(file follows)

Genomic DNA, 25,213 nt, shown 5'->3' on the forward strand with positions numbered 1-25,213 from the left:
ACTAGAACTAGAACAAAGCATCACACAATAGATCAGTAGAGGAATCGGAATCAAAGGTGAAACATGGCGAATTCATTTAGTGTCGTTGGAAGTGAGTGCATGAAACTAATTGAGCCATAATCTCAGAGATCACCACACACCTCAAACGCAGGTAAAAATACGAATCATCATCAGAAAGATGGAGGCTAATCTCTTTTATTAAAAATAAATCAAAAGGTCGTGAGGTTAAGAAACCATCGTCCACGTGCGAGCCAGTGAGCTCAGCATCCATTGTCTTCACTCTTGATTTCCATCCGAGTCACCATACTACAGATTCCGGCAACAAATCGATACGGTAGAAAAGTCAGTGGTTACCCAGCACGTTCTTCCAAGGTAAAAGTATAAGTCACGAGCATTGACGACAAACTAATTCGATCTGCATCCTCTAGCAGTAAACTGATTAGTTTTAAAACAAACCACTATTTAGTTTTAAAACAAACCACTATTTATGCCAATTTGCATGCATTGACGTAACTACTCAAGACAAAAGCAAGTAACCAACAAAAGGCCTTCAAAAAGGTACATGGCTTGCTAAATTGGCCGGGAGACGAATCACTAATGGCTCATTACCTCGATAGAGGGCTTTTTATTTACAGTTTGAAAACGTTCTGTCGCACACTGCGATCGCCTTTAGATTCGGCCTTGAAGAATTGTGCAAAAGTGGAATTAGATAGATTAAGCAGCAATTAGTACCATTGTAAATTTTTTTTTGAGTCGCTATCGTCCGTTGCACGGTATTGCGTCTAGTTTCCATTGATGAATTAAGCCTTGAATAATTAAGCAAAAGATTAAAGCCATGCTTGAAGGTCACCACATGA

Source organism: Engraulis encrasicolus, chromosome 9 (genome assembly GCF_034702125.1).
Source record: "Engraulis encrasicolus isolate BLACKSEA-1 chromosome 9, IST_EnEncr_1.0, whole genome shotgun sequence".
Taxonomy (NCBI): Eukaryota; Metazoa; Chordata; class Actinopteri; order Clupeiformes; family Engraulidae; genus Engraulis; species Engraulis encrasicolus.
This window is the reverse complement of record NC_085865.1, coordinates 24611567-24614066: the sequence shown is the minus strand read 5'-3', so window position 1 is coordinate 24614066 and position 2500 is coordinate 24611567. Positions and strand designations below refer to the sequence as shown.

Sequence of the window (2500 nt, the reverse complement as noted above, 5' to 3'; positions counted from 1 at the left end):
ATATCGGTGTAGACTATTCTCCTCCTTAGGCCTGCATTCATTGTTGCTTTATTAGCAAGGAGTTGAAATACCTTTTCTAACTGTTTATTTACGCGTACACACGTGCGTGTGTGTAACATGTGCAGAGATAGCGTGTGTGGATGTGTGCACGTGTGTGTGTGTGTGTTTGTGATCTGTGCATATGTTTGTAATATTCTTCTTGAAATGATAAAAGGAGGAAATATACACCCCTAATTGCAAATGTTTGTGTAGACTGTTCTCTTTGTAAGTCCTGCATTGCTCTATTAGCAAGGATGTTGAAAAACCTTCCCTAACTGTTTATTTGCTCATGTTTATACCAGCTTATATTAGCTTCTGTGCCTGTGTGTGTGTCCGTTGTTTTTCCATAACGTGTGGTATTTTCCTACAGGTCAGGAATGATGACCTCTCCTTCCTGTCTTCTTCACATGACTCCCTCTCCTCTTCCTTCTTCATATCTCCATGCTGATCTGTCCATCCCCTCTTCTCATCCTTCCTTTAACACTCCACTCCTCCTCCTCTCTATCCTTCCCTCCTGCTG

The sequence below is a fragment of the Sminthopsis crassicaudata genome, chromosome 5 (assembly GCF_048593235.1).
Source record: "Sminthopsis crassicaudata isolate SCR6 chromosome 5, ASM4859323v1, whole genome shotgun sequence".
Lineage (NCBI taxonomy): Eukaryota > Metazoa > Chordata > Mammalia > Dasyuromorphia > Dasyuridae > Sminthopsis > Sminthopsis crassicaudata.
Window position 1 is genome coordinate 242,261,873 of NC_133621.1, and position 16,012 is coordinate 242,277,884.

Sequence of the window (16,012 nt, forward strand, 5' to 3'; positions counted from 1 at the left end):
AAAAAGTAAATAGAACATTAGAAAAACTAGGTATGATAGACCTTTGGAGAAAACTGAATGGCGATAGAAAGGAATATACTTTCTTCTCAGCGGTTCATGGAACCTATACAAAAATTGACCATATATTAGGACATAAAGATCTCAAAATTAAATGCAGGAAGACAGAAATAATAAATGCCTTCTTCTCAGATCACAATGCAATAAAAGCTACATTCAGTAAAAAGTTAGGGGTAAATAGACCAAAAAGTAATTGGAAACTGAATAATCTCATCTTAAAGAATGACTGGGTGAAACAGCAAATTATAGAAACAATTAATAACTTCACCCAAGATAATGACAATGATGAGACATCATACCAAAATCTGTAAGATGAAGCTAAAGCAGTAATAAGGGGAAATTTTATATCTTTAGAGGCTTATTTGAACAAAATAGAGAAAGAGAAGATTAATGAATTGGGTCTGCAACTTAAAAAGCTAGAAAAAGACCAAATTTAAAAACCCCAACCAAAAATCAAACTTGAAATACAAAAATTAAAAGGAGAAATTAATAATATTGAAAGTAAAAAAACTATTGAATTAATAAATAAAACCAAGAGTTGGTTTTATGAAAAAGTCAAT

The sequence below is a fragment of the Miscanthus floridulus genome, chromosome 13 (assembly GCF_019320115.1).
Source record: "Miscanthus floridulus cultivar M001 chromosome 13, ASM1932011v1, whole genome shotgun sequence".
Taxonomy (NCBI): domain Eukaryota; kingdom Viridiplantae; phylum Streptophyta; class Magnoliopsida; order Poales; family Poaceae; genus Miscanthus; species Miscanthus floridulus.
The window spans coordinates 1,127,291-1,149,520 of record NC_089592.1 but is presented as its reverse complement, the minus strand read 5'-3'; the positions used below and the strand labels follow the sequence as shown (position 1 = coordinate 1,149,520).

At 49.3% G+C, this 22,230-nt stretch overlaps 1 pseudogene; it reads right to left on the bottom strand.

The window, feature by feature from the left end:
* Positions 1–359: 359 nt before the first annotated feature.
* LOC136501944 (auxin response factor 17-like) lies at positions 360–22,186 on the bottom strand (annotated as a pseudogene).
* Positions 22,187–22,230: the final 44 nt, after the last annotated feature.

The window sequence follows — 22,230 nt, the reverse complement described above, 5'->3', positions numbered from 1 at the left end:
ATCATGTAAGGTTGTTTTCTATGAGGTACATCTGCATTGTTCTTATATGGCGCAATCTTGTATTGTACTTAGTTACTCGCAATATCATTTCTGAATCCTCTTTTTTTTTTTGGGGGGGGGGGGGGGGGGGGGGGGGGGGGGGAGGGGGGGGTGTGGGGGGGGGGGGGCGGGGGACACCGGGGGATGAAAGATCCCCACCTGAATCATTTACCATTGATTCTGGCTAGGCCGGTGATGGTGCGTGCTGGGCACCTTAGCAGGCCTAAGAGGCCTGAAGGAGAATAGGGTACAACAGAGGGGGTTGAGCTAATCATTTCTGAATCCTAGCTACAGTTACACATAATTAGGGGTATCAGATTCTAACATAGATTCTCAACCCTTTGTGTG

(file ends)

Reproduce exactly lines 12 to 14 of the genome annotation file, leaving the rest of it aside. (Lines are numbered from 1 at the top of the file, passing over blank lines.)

Window position 1 is genome coordinate 242,261,873 of NC_133621.1, and position 16,012 is coordinate 242,277,884.

Sequence of the window (16,012 nt, forward strand, 5' to 3'; positions counted from 1 at the left end):
AAAAAGTAAATAGAACATTAGAAAAACTAGGTATGATAGACCTTTGGAGAAAACTGAATGGCGATAGAAAGGAATATACTTTCTTCTCAGCGGTTCATGGAACCTATACAAAAATTGACCATATATTAGGACATAAAGATCTCAAAATTAAATGCAGGAAGACAGAAATAATAAATGCCTTCTTCTCAGATCACAATGCAATAAAAGCTACATTCAGTAAAAAGTTAGGGGTAAATAGACCAAAAAGTAATTGGAAACTGAATAATCTCATCTTAAAGAATGACTGGGTGAAACAGCAAATTATAGAAACAATTAATAACTTCACCCAAGATAATGACAATGATGAGACATCATACCAAAATCTGTAAGATGAAGCTAAAGCAGTAATAAGGGGAAATTTTATATCTTTAGAGGCTTATTTGAACAAAATAGAGAAAGAGAAGATTAATGAATTGGGTCTGCAACTTAAAAAGCTAGAAAAAGACCAAATTTAAAAACCCCAACCAAAAATCAAACTTGAAATACAAAAATTAAAAGGAGAAATTAATAATATTGAAAGTAAAAAAACTATTGAATTAATAAATAAAACCAAGAGTTGGTTTTATGAAAAAGTCAAT